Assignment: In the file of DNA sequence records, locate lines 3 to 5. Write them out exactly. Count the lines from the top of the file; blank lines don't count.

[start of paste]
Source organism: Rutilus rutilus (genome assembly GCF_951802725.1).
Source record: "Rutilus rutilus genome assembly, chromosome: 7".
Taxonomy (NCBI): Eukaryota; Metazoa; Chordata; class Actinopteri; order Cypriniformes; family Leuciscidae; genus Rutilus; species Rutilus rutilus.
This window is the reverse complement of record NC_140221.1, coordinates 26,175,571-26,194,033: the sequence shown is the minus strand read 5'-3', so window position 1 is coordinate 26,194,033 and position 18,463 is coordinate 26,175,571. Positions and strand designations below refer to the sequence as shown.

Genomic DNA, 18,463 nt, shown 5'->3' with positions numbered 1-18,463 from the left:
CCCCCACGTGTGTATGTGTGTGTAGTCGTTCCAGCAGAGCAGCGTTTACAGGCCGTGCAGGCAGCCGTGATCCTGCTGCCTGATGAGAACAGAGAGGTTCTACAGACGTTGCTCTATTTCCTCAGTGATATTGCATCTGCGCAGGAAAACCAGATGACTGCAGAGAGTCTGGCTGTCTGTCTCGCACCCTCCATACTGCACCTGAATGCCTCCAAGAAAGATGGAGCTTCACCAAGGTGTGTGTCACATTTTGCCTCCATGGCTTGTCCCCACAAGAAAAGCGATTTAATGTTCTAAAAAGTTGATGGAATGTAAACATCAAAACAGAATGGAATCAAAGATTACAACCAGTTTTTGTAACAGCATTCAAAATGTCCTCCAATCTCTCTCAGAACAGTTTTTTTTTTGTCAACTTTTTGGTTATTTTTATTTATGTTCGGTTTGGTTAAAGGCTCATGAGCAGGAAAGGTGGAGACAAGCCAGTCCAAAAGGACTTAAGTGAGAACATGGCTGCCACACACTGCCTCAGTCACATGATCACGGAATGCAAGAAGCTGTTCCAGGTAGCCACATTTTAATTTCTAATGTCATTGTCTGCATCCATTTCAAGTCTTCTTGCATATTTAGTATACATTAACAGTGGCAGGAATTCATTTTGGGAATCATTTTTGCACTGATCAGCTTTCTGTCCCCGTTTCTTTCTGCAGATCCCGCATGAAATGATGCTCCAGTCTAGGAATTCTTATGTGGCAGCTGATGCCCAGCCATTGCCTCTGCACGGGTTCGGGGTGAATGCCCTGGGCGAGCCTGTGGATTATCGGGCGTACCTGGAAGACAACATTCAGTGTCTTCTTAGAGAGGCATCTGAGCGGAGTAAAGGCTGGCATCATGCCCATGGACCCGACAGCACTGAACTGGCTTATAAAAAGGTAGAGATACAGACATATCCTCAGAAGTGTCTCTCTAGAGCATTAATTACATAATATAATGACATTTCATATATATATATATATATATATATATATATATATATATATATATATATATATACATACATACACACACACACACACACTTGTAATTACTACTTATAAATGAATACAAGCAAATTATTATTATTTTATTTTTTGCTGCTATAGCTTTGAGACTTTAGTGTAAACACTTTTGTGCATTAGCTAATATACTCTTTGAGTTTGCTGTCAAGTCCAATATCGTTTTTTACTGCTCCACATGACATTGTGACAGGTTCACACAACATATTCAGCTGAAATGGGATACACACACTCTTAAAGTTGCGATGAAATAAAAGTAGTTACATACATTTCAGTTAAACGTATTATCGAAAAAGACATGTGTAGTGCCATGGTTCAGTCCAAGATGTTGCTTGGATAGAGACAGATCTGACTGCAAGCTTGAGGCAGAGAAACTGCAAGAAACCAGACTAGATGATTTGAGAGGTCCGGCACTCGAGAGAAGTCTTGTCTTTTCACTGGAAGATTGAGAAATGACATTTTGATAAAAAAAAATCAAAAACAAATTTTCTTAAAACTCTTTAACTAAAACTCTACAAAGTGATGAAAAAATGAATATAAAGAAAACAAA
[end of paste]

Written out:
Taxonomy (NCBI): Eukaryota; Metazoa; Chordata; class Actinopteri; order Cypriniformes; family Leuciscidae; genus Rutilus; species Rutilus rutilus.
This window is the reverse complement of record NC_140221.1, coordinates 26,175,571-26,194,033: the sequence shown is the minus strand read 5'-3', so window position 1 is coordinate 26,194,033 and position 18,463 is coordinate 26,175,571. Positions and strand designations below refer to the sequence as shown.

Genomic DNA, 18,463 nt, shown 5'->3' with positions numbered 1-18,463 from the left: